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2-Chloro-2’-deoxyadenosine (cladarabine): Resistant to deaminase. Used to treat hairy cell leukemia. 60 By: Dharmendrasinh Baria

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2. Pyrimidine analogues: 5-fluorouracil (5-FU) The pyrimidine derivative 5-fluorouracil ( 5-FU) was designed to block the conversion of uridine to thymidine. The normal biosynthesis of thymidine involves methylation of the 5-position of the pyrimidine ring of uridine . The replacement of the hydrogen at the 5-position of uracil with a fluorine results in an antimetabolite drug, leading to the formation of a stable covalent ternary complex composed of 5-FU, thymidylate synthase (TS), and cofactor ( a tetrahydrofolate species ). Anticancer drugs targeting this enzyme should selectively inhibit the formation of DNA because thymidine is not a normal component of RNA .. 61 By: Dharmendrasinh Baria

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TS is responsible for the reductive methylation of de- oxyuridine monophosphate ( dUMP ) by 5,10-methylenetetrahydrofolate to yield dTMP and dihydrofolate 62 By: Dharmendrasinh Baria

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63 By: Dharmendrasinh Baria

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Uses: Management of carcinoma of - breast - Colon - Pancreas - Rectum - Keratoses Adverse effects: - GIT- Hemorrhage - Stomatitis - Esophagopharyngitis - Leukopenia - Diarrhoea 64 By: Dharmendrasinh Baria

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Tetrahydrofluoro derivative of 5-FU ( Tegafur ): Slowly get metabolised to 5-FU. Active in clinical cancer. Less myelosupressive than 5-FU. Gemcitabine: Gemcitabine is the result of fluorination of the 2’-position of the sugar moiety. Gemcitabine is the 2’,2’-difluoro deoxycytidine species and after its anabolism to diphosphate and triphosphate metabolites, it inhibits ribonucleotide reductase and competes with 2’-deoxycytidine triphosphate for incorporation into DNA. Uses: Used with cisplatin for locally advanced metastatic adeno carcinoma of the pancreas. ADR: Myelosupression , Teratogenicity, renal toxicity. 65 By: Dharmendrasinh Baria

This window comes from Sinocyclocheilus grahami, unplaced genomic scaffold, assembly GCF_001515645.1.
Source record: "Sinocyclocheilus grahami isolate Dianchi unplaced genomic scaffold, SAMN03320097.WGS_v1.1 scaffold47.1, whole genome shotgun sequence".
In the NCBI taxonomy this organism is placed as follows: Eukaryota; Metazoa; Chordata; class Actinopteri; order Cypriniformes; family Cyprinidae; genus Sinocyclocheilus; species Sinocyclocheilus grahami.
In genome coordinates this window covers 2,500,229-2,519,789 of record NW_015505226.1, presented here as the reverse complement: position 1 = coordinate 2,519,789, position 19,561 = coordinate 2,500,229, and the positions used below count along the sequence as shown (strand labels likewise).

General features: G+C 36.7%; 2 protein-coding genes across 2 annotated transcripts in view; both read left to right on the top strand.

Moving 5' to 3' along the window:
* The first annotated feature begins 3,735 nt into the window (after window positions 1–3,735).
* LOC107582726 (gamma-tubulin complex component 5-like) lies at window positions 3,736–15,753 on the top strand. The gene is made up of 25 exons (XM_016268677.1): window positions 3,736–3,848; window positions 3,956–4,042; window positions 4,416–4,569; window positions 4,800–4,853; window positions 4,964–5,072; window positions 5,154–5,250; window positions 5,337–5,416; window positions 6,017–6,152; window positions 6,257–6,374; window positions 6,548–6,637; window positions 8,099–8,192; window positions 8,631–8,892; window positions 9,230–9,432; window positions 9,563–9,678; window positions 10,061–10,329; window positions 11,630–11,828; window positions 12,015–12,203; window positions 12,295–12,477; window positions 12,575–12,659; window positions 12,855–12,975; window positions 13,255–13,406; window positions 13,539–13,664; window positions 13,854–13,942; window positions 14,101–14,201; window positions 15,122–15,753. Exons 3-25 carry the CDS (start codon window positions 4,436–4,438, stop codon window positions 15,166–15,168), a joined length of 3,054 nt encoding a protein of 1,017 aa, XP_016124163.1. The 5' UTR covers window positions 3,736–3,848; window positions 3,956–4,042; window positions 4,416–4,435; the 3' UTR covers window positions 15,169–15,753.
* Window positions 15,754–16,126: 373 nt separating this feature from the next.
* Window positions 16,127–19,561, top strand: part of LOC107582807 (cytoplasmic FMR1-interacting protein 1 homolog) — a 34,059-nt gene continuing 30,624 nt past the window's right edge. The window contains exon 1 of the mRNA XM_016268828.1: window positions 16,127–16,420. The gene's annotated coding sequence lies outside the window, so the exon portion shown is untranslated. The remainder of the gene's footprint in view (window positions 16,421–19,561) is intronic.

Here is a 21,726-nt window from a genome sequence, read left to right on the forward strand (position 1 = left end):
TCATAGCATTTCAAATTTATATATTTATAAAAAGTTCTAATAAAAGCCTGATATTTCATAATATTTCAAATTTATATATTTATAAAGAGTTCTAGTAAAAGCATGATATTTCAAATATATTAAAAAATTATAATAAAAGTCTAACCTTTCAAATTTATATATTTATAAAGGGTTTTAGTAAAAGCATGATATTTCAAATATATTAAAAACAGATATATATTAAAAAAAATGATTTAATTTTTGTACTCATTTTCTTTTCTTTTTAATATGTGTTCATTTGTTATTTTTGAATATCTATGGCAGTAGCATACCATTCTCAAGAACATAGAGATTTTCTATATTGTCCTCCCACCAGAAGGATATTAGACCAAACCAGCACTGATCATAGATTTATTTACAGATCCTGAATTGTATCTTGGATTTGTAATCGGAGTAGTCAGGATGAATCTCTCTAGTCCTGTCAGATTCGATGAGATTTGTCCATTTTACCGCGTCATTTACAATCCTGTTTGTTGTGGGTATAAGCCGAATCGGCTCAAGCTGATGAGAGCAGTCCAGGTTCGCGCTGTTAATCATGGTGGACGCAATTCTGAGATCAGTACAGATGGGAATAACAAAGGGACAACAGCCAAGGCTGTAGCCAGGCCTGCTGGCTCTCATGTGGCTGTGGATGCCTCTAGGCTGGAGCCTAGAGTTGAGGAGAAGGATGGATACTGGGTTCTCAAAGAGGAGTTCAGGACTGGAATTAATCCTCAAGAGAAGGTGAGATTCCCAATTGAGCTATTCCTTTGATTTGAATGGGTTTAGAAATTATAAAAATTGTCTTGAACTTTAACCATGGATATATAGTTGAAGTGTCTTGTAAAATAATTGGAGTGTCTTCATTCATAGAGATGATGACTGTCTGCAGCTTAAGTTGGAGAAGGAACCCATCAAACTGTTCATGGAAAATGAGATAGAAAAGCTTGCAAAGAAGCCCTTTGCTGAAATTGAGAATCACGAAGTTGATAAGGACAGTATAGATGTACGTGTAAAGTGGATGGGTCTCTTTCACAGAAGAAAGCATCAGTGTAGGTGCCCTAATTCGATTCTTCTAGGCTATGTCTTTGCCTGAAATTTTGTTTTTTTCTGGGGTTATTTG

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Cytarabine : Cytosine arabinoside ( ara -C or cytarabine ) is simply the arabinose sugar instead of ribose, and the only difference in structure is the epimeric hydroxyl group at the 2-position of the pentose sugar. This epimeric sugar is similar enough to the natural ribose to allow A ra-C to be incorporated into DNA, and its mechanism of action may include a slowing of the DNA chain elongation reaction via DNA polymerase or cellular inefficiencies in DNA processing or repair after incorporation . 66 By: Dharmendrasinh Baria

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Deaminases causes resistance. New analogues of cytarabine is cyclocytidine ( ancitabine ) Resistant to deamination by deaminases laeds to better therapeutic index. Uses: Acute granulocytic leukemia 67 By: Dharmendrasinh Baria

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Deaminase inhibitors: Pentostatin : Purine analogue - 7 membered ring structure 2’ deoxyformycin 2) EHNA: - Adenine moiety is modified in the ribose moiety. - Rationally designed inhibitors 68 By: Dharmendrasinh Baria

3. Folate antagonists:

3. Folate antagonists 69 By: Dharmendrasinh Baria

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Methotrexate is the classic antimetabolite of folic acid structurally derived by N-methylation of the para-aminobenzoic acid residue (PABA) and replacement of a pteridine hydroxyl by the bioisosteric amino group. The conversion of -OH to –NH 2 increases the basicity of N-3 and yields greater enzyme affinity. This drug competitively inhibits the binding of the substrate folic acid to the enzyme DHFR, resulting in reductions in the synthesis of nucleic acid bases, perhaps most importantly, the conversion of uridylate to thymidylate as catalyzed by thymidylate synthetase. In addition, purine synthesis is inhibited because the N-10-formyl tetrahydrofolic acid is a formyl donor involved in purine synthesis. THFs are cofactors in at least two key steps in the normal biosynthesis of purines. 70 By: Dharmendrasinh Baria

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It binds with enzyme so tightly, hence called pseudo-irreversible binding. The basis of this binding strength is in the diamino pyrimidine ring, which is protonated at physiological pH. Uses: Acute lymphocytic keukemia Prophylexis in meningeal leukemia Choriocarcinoma Combination therapy for palliative management of breast cancer and osteocarcinoma ADR: Ulcerative stomatitis, Leukopenia, Abdominal distress 71 By: Dharmendrasinh Baria

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Leucoverin is used in “Rescue therapy” with methotrexate. It prevents the lethal effects of methotrexate on normal cells by overcoming the blockade of tetrahydrofolinic acid production. In addition it inhibits the active transport of methotrexate in to cell and stimulates its efflux. Vincristine Increases the cellular uptake of methotrexate. 72 By: Dharmendrasinh Baria